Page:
Various & Sundry

Active Minds: Fighting Stigma in Mental Health

activemindsAs part of Mental Health Awareness month, I would like to draw your attention to a favorite non-profit of mine that I came to be a part of while attending University of Alabama at Birmingham.

Active Minds is the leading nonprofit organization that empowers students to speak openly about mental health in order to educate others and encourage help-seeking.  We are changing the culture on campuses and in the community by providing information, leadership opportunities and advocacy training to the next generation.

By developing and supporting chapters of a student-run mental health awareness, education, and advocacy group on campuses nationwide, the nonprofit organization works to increase students’ awareness of mental health issues, provide information and resources regarding mental health and mental illness, encourage students to seek help as soon as it is needed, and serve as liaison between students and the mental health community.

Through campus-wide events and national programs, Active Minds aims to remove the stigma that surrounds mental health issues, and create a comfortable environment for an open conversation about mental health issues on campuses nationwide.

Stigma is shame. Shame causes silence. Silence hurts us all.

As someone who has studied various levels of psychology over the years I still find it incredible and unacceptable the way we treat mental health in this country. Stigma. Shame. Hatred. Ignorance. Avoidance. All of these things directed at someone who cannot control what is happening to them and what for? What purpose is served? None. Nothing is gained and sometimes all is lost.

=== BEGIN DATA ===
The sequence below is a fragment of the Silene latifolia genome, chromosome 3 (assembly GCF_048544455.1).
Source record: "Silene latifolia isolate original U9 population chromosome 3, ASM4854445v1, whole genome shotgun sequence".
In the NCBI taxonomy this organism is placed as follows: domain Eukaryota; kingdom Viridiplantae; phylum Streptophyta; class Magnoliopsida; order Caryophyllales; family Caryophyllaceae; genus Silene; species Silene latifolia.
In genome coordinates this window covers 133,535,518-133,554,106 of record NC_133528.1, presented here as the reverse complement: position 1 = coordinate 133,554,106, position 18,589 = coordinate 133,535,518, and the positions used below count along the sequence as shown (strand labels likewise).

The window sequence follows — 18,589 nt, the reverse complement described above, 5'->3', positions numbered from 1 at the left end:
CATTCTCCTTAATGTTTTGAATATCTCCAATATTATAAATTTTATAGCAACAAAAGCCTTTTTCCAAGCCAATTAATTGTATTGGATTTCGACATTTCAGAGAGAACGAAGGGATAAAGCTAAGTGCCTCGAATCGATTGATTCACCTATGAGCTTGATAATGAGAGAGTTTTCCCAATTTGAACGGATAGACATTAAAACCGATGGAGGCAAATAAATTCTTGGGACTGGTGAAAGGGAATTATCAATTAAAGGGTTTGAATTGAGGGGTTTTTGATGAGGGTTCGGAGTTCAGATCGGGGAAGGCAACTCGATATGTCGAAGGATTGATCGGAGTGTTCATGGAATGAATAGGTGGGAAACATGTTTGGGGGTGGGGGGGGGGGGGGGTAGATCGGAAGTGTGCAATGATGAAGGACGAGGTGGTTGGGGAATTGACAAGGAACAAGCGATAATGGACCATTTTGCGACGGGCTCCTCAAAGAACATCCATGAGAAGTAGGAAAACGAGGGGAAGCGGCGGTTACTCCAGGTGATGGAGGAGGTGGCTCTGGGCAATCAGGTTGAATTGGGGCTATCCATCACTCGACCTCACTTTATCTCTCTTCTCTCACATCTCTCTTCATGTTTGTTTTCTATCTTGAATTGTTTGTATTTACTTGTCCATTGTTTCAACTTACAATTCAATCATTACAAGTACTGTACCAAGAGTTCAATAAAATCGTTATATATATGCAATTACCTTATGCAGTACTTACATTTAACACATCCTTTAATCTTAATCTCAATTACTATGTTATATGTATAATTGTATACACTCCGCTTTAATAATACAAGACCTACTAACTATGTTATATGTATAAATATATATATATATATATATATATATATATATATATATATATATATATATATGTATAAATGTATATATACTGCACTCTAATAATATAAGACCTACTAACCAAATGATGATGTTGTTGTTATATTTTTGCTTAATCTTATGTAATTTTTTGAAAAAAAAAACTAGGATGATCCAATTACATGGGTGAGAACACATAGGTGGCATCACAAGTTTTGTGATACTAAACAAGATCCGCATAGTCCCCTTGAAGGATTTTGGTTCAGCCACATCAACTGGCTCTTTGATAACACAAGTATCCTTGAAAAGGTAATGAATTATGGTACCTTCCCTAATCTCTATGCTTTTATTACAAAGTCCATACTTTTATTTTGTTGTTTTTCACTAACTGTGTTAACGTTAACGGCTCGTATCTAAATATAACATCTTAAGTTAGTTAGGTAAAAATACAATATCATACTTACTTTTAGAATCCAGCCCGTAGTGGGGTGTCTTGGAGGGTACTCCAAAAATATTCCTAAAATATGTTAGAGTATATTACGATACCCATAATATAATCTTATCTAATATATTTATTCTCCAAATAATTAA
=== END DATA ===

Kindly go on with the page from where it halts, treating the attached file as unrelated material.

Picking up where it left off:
I have suffered from depression and anxiety for many years since I was an adolescent. It used to be something I wouldn’t want to talk about but now I feel like I should. There is no shame in how you feel. There is no shame in having a mental disorder. In high school, I lost a close friend to suicide. He suffered in silence while  his closest friends had no idea how he felt because he didn’t feel like it was something he could talk about.

It baffles me that it is well known that one should visit the doctor for regular checkups but why isn’t mental health included in that? Why is it just presumed that all is right with our heads until it isn’t? That’s not the way the brain works. Some things happen before your DNA is even fully transcribed but you wouldn’t know it until a symptom presents. (I used to always feel like someone was watching me–even alone in a room, I felt watched. Constantly. At home, at school, at work, everywhere. It was only when I mentioned it to someone and talked to a professional about it that I realized, hey, that’s is not typical!)

Did You Know…

  • The National Institute of Mental Health estimates that 22.1% of all Americans 18 and older suffer from a diagnosable mental disorder in any given year.
  • Suicide is the 3rd leading cause of death among 18-24 year olds and the 2nd leading cause of death for college students alone.
  • There are four male (3.8) suicides for every female suicide.
  • An estimated 25% of women and 10% of men will suffer from depression in their lifetime.
  • Each year, eating disorders affect millions of Americans, 85-90% of whom are teens and young adult women.

This and much more can be found on

Check out their website for more resources or to GET HELP.





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